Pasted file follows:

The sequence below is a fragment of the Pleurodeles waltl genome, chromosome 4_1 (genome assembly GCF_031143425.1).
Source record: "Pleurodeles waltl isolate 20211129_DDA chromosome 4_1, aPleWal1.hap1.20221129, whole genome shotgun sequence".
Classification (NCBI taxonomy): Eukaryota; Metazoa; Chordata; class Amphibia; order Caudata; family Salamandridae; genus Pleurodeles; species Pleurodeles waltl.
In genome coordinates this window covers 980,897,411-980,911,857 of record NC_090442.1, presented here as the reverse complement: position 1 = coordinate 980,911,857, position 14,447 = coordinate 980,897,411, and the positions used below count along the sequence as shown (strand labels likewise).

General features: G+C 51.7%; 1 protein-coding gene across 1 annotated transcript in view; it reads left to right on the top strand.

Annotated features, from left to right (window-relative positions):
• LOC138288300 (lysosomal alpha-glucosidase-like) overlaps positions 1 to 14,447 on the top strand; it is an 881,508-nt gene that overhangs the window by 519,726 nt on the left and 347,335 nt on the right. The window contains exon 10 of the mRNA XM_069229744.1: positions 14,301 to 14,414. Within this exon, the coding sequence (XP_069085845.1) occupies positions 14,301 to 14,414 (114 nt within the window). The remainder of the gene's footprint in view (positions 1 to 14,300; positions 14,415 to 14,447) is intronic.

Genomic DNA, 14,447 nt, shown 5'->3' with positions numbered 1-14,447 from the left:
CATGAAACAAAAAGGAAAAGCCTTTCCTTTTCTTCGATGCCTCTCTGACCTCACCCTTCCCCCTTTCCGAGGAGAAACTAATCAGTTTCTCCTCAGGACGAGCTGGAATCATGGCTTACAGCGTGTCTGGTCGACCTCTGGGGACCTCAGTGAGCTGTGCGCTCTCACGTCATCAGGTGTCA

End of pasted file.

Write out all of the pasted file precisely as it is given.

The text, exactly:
The sequence below is a fragment of the Pleurodeles waltl genome, chromosome 4_1 (genome assembly GCF_031143425.1).
Source record: "Pleurodeles waltl isolate 20211129_DDA chromosome 4_1, aPleWal1.hap1.20221129, whole genome shotgun sequence".
Classification (NCBI taxonomy): Eukaryota; Metazoa; Chordata; class Amphibia; order Caudata; family Salamandridae; genus Pleurodeles; species Pleurodeles waltl.
In genome coordinates this window covers 980,897,411-980,911,857 of record NC_090442.1, presented here as the reverse complement: position 1 = coordinate 980,911,857, position 14,447 = coordinate 980,897,411, and the positions used below count along the sequence as shown (strand labels likewise).

General features: G+C 51.7%; 1 protein-coding gene across 1 annotated transcript in view; it reads left to right on the top strand.

Annotated features, from left to right (window-relative positions):
• LOC138288300 (lysosomal alpha-glucosidase-like) overlaps positions 1 to 14,447 on the top strand; it is an 881,508-nt gene that overhangs the window by 519,726 nt on the left and 347,335 nt on the right. The window contains exon 10 of the mRNA XM_069229744.1: positions 14,301 to 14,414. Within this exon, the coding sequence (XP_069085845.1) occupies positions 14,301 to 14,414 (114 nt within the window). The remainder of the gene's footprint in view (positions 1 to 14,300; positions 14,415 to 14,447) is intronic.

Genomic DNA, 14,447 nt, shown 5'->3' with positions numbered 1-14,447 from the left:
CATGAAACAAAAAGGAAAAGCCTTTCCTTTTCTTCGATGCCTCTCTGACCTCACCCTTCCCCCTTTCCGAGGAGAAACTAATCAGTTTCTCCTCAGGACGAGCTGGAATCATGGCTTACAGCGTGTCTGGTCGACCTCTGGGGACCTCAGTGAGCTGTGCGCTCTCACGTCATCAGGTGTCA